Yemen Faces Dire Humanitarian Crisis as Funding Cuts and Escalation Threaten Peace

Image credit, NRC

As Yemen enters its tenth year of conflict, the Norwegian Refugee Council (NRC) issues a stark warning, highlighting the devastating impact of funding cuts and escalating violence on the country’s prospects for peace and recovery. Protracted displacement, extreme poverty, and dwindling humanitarian assistance paint a grim picture for millions of Yemenis, with over half of the population – 18 million people – still in dire need of aid.

The NRC’s regional director for the Middle East and North Africa, Angelita Caredda, condemned the situation, stating, “The people of Yemen have endured untold hardship for far too long. It is unacceptable that millions of innocent lives continue to hang in the balance due to the escalation of conflict in the region and the reduction of funding at this critical time.”

Despite a truce agreed upon almost two years ago, hopes for peace remain fragile as tensions rise and military strikes intensify. The NRC emphasizes that lasting ceasefire agreements cannot materialize without urgent de-escalation efforts and a halt to military actions across Yemen.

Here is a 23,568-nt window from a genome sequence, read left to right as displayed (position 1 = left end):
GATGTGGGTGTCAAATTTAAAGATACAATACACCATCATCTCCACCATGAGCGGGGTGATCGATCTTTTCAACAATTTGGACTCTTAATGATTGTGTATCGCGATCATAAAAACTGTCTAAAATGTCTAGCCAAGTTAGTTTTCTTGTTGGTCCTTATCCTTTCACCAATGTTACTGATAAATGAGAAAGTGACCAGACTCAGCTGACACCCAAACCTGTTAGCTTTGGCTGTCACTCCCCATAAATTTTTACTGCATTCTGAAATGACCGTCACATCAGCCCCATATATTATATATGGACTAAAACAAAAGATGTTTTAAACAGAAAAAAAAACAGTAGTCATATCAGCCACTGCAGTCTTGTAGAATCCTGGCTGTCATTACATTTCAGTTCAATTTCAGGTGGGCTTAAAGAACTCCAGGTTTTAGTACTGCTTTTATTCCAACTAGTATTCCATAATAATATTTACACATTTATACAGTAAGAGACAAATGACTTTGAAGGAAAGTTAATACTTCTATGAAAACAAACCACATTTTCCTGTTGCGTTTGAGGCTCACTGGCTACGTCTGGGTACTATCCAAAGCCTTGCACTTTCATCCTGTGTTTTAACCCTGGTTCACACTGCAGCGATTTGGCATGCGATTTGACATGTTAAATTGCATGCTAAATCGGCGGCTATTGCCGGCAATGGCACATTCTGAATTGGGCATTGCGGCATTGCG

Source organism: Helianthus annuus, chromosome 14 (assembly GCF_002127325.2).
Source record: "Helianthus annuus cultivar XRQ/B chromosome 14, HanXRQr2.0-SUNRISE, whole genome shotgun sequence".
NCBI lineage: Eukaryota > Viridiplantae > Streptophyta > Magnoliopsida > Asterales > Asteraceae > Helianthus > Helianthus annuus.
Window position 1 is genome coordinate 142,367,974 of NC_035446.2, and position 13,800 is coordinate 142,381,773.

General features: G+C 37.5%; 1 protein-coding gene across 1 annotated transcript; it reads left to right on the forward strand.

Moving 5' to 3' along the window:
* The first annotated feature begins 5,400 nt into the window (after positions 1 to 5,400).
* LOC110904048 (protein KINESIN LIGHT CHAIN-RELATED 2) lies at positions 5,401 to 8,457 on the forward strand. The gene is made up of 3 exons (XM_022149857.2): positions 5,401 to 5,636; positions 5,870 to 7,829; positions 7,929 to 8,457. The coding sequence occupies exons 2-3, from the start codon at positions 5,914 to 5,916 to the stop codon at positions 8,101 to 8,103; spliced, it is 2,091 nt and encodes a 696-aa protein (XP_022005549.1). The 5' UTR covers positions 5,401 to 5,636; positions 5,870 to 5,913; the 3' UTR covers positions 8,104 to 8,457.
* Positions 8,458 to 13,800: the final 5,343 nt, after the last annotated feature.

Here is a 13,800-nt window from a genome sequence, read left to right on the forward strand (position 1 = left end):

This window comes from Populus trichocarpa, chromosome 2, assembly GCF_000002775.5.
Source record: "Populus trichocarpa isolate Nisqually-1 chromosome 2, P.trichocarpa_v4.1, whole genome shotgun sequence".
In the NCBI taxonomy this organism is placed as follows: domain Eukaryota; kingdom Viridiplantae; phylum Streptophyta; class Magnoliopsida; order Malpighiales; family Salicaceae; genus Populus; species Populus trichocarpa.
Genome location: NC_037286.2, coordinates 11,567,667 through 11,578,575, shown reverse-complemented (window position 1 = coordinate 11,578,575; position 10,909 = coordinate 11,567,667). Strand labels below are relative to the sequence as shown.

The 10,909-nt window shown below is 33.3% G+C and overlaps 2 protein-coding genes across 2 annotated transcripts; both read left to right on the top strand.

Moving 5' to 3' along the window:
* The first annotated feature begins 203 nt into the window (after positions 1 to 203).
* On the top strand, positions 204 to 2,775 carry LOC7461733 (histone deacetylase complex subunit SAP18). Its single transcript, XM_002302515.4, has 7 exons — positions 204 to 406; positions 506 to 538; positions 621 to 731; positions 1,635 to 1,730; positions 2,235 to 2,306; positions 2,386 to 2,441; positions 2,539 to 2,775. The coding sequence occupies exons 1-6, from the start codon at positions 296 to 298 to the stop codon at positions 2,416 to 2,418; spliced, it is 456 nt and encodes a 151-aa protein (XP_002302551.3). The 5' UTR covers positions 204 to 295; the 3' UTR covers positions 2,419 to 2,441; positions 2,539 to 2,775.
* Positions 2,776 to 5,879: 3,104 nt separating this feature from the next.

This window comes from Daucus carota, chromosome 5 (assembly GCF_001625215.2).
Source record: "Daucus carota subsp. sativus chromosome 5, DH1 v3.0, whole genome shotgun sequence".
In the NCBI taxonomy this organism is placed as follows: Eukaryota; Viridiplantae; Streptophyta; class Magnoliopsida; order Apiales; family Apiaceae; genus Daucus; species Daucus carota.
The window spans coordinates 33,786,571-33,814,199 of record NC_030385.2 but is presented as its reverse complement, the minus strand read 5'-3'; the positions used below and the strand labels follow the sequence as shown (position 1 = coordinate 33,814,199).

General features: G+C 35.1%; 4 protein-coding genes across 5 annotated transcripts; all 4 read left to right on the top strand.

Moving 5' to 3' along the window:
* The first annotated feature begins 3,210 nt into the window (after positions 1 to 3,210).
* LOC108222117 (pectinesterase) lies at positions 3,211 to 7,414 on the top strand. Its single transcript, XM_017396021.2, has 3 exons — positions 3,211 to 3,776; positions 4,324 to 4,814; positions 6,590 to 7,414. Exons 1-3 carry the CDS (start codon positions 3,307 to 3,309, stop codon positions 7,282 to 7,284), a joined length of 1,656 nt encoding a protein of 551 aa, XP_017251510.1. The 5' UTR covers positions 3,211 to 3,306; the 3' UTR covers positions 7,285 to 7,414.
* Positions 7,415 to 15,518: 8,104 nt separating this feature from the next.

One of the most pressing concerns is the drastic underfunding of humanitarian efforts. The 2023 Humanitarian Response Plan for Yemen saw less than 40% of required funding, the lowest since the conflict began. This trend persists, with over 90% of necessary humanitarian funding still unmet this year.

“Funding cuts, particularly for food assistance, have resulted in families not having enough to eat, including during Ramadan,” Caredda stated. Families are resorting to desperate measures, selling belongings and borrowing to secure food. Displaced mother Huda, a mother of seven, lamented the situation, saying, “We currently don’t have enough food for the entire family. If we received food baskets like before, we wouldn’t need anyone else’s assistance.”

The NRC calls on donors to urgently increase support, especially for nutrition, health, and cash assistance programs. “We remain committed to supporting the most vulnerable people in Yemen, but the international community and all parties must push for de-escalation and commit to supporting a neglected population grappling with hunger and displacement,” Caredda emphasized.

As the conflict enters its tenth year, the plight of Yemeni civilians continues to worsen. With millions facing hunger, displacement, and violence, immediate action is imperative to alleviate suffering and pave the way for lasting peace in the region.

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